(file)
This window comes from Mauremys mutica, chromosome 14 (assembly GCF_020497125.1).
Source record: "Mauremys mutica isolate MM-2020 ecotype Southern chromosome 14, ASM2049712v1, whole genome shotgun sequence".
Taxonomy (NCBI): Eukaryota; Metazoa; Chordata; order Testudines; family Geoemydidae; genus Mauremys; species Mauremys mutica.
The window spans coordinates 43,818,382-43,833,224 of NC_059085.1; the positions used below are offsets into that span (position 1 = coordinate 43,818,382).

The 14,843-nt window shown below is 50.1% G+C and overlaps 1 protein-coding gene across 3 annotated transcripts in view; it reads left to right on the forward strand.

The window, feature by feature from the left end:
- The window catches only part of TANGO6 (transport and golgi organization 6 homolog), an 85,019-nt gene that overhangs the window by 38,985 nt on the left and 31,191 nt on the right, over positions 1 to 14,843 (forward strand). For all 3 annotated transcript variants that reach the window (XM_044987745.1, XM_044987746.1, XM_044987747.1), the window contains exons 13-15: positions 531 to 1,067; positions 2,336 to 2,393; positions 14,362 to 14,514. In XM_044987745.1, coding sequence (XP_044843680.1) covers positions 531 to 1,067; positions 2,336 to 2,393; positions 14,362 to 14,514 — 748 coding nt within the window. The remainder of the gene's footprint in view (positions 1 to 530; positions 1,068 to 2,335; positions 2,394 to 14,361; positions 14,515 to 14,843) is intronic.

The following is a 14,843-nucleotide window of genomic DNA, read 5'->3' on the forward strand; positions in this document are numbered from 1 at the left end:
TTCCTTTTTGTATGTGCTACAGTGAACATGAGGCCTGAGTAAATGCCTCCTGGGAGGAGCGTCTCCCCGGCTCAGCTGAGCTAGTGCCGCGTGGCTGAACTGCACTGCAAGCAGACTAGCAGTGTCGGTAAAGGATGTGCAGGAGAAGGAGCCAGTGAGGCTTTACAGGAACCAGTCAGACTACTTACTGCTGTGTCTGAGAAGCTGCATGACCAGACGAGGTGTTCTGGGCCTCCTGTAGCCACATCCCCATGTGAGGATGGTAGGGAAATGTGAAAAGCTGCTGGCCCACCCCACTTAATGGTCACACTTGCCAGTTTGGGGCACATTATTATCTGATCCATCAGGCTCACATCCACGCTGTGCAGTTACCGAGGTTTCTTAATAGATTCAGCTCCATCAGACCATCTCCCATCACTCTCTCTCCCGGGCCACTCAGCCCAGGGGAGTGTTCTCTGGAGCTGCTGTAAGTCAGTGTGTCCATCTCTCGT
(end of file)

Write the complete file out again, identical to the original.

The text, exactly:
This window comes from Mauremys mutica, chromosome 14 (assembly GCF_020497125.1).
Source record: "Mauremys mutica isolate MM-2020 ecotype Southern chromosome 14, ASM2049712v1, whole genome shotgun sequence".
Taxonomy (NCBI): Eukaryota; Metazoa; Chordata; order Testudines; family Geoemydidae; genus Mauremys; species Mauremys mutica.
The window spans coordinates 43,818,382-43,833,224 of NC_059085.1; the positions used below are offsets into that span (position 1 = coordinate 43,818,382).

The 14,843-nt window shown below is 50.1% G+C and overlaps 1 protein-coding gene across 3 annotated transcripts in view; it reads left to right on the forward strand.

The window, feature by feature from the left end:
- The window catches only part of TANGO6 (transport and golgi organization 6 homolog), an 85,019-nt gene that overhangs the window by 38,985 nt on the left and 31,191 nt on the right, over positions 1 to 14,843 (forward strand). For all 3 annotated transcript variants that reach the window (XM_044987745.1, XM_044987746.1, XM_044987747.1), the window contains exons 13-15: positions 531 to 1,067; positions 2,336 to 2,393; positions 14,362 to 14,514. In XM_044987745.1, coding sequence (XP_044843680.1) covers positions 531 to 1,067; positions 2,336 to 2,393; positions 14,362 to 14,514 — 748 coding nt within the window. The remainder of the gene's footprint in view (positions 1 to 530; positions 1,068 to 2,335; positions 2,394 to 14,361; positions 14,515 to 14,843) is intronic.

The following is a 14,843-nucleotide window of genomic DNA, read 5'->3' on the forward strand; positions in this document are numbered from 1 at the left end:
TTCCTTTTTGTATGTGCTACAGTGAACATGAGGCCTGAGTAAATGCCTCCTGGGAGGAGCGTCTCCCCGGCTCAGCTGAGCTAGTGCCGCGTGGCTGAACTGCACTGCAAGCAGACTAGCAGTGTCGGTAAAGGATGTGCAGGAGAAGGAGCCAGTGAGGCTTTACAGGAACCAGTCAGACTACTTACTGCTGTGTCTGAGAAGCTGCATGACCAGACGAGGTGTTCTGGGCCTCCTGTAGCCACATCCCCATGTGAGGATGGTAGGGAAATGTGAAAAGCTGCTGGCCCACCCCACTTAATGGTCACACTTGCCAGTTTGGGGCACATTATTATCTGATCCATCAGGCTCACATCCACGCTGTGCAGTTACCGAGGTTTCTTAATAGATTCAGCTCCATCAGACCATCTCCCATCACTCTCTCTCCCGGGCCACTCAGCCCAGGGGAGTGTTCTCTGGAGCTGCTGTAAGTCAGTGTGTCCATCTCTCGT